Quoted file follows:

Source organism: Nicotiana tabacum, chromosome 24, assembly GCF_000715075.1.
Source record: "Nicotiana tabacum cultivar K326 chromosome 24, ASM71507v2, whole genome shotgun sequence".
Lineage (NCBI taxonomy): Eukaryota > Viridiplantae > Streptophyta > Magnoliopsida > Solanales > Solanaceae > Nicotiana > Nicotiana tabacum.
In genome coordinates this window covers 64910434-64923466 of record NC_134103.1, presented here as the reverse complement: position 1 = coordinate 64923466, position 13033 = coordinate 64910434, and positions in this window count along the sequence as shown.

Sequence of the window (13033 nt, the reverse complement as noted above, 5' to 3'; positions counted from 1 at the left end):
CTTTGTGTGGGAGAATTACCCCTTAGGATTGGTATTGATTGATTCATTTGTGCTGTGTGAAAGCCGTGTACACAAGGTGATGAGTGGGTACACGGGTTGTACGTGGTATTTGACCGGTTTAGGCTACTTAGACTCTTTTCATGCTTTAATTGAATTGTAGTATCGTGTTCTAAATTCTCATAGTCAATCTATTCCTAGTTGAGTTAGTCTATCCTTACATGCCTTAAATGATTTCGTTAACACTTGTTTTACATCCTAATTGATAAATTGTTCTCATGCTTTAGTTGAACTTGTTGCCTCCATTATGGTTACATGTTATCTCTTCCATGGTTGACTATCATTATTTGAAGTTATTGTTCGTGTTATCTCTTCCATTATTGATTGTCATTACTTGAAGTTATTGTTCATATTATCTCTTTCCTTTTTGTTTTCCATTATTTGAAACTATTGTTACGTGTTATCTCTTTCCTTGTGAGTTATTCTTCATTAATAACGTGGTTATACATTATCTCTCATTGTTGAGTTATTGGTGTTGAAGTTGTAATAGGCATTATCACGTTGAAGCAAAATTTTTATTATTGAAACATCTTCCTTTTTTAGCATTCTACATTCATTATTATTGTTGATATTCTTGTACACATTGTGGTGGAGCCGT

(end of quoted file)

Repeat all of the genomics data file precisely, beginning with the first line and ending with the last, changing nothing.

Source organism: Nicotiana tabacum, chromosome 24, assembly GCF_000715075.1.
Source record: "Nicotiana tabacum cultivar K326 chromosome 24, ASM71507v2, whole genome shotgun sequence".
Lineage (NCBI taxonomy): Eukaryota > Viridiplantae > Streptophyta > Magnoliopsida > Solanales > Solanaceae > Nicotiana > Nicotiana tabacum.
In genome coordinates this window covers 64910434-64923466 of record NC_134103.1, presented here as the reverse complement: position 1 = coordinate 64923466, position 13033 = coordinate 64910434, and positions in this window count along the sequence as shown.

Sequence of the window (13033 nt, the reverse complement as noted above, 5' to 3'; positions counted from 1 at the left end):
CTTTGTGTGGGAGAATTACCCCTTAGGATTGGTATTGATTGATTCATTTGTGCTGTGTGAAAGCCGTGTACACAAGGTGATGAGTGGGTACACGGGTTGTACGTGGTATTTGACCGGTTTAGGCTACTTAGACTCTTTTCATGCTTTAATTGAATTGTAGTATCGTGTTCTAAATTCTCATAGTCAATCTATTCCTAGTTGAGTTAGTCTATCCTTACATGCCTTAAATGATTTCGTTAACACTTGTTTTACATCCTAATTGATAAATTGTTCTCATGCTTTAGTTGAACTTGTTGCCTCCATTATGGTTACATGTTATCTCTTCCATGGTTGACTATCATTATTTGAAGTTATTGTTCGTGTTATCTCTTCCATTATTGATTGTCATTACTTGAAGTTATTGTTCATATTATCTCTTTCCTTTTTGTTTTCCATTATTTGAAACTATTGTTACGTGTTATCTCTTTCCTTGTGAGTTATTCTTCATTAATAACGTGGTTATACATTATCTCTCATTGTTGAGTTATTGGTGTTGAAGTTGTAATAGGCATTATCACGTTGAAGCAAAATTTTTATTATTGAAACATCTTCCTTTTTTAGCATTCTACATTCATTATTATTGTTGATATTCTTGTACACATTGTGGTGGAGCCGT